Indexed Color The object is to cut the cake into 256 pieces so that there are the same number of glowing poppyseeds in each piece Each piece will contain many glowing poppyseeds, but they will be very close in color, so we can replace all those different colors with just one color for each cake piece The cake cutting will be different for every digital image

Indexed Color: Color Tables

Concept Question A palette used for a computer image in an 8-bit color scheme Contains 8 different colors, each chosen out of a possible 8 colors. Contains 8 different colors, each chosen out of a possible 256 colors. Contains 256 different colors, each chosen out of a possible 256 colors. Contains 256 different colors, each chosen out of a possible 16.8 million colors. Contains 16.8 million colors.

Storing Image Files The most naïve way to store an image is as a giant list of each pixel value in the image This is very inefficient and results in very large image files Image files can be made smaller by compression tricks. There are two kinds of compression: Lossless compression: all information is preserved, but compression is modest Lossy compression: compression can be more extreme, but some information is throw away

Lossless Compression Lossless compression preserves all the information in an image file, but stores it in a more efficient way. Different methods of lossless compression are designed to efficiently compress different kinds of data The simplest lossless image compression method is called “run-length encoding”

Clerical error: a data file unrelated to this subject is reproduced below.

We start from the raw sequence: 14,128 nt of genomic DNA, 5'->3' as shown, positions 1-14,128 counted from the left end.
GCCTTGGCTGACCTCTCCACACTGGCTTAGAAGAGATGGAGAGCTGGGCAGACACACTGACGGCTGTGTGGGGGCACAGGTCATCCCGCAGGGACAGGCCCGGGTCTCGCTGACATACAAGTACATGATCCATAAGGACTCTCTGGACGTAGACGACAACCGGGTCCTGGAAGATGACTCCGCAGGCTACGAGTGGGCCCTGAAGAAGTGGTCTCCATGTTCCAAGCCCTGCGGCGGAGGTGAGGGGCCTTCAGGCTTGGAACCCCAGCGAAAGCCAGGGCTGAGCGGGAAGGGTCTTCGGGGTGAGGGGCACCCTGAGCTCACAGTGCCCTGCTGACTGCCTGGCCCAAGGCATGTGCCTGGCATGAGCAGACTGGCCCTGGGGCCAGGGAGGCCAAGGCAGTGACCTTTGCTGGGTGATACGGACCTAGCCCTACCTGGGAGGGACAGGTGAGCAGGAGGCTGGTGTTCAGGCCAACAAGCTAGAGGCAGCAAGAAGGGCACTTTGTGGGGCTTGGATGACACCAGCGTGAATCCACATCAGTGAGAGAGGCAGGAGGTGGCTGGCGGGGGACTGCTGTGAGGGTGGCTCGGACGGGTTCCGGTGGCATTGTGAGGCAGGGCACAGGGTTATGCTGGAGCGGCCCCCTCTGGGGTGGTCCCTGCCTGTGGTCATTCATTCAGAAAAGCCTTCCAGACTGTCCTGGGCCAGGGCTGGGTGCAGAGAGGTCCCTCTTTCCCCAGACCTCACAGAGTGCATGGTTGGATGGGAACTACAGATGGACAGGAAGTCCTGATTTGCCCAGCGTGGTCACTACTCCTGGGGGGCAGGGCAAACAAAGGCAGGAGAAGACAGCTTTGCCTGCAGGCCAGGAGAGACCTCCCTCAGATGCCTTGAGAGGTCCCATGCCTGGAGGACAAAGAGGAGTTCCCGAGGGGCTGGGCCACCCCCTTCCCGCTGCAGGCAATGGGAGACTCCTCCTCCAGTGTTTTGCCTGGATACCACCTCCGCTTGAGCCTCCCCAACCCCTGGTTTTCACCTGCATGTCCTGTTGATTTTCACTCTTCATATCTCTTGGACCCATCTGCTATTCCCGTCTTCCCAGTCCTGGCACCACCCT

Run-Length Encoding (RLE)
RLE exploits the fact that there are sections of repeated pixels in most images. Consider the following sequence of pixels: This might represent the following colored pixels: This can be expressed in fewer bits by replacing long runs of the same color with two bytes, one indicating the color, and the other indicating the number of repeats 32 84 128 96 74 56

Run-Length Encoding Here we have coded this in the following way:
32 84 128 96 74 56 Here we have coded this in the following way: A red number indicates that the following byte is to be read as a color, and repeated that number of times A yellow number indicates the number of bytes following which are nonrepeating. This (shorter) sequence of bytes is re-expanded by the graphics software into the original sequence of bytes 5 2 32 84 4 128 3 96 74 56

Concept Question For which image would RLE produce a smaller file (better compression) A B Original image Indexed Color: 16 colors

Lossy Compression Lossy compression makes image files smaller by both storing information more efficiently, and throwing away information. The most commonly used lossy compression method is JPEG (Joint Photographic Experts Group) The JPEG method uses two main compression steps: It merges similar colors into the same color It removes small detail information from the image

JPEG Compression: Color

JPEG Compression: Detail
The algorithm replaces blocks of small details with the block from a library of possible blocks that best matches the original image There are more details about how this works in the online notes

JPEG Compression: Results

JPEG Compression

Image Filters: Sharpening
Sharpening filters in Photoshop work just like lateral inhibition works in your retina. Edges between dark and light areas are enhanced by making the light areas lighter and the dark areas darker

Sharpen Filter Image files are basically arrays (matrices) of numbers, so image processing is just number processing Let’s consider the following mathematical “filter”:

Sharpening: Original 2 4 6

Sharpening: Results 2 4 8 6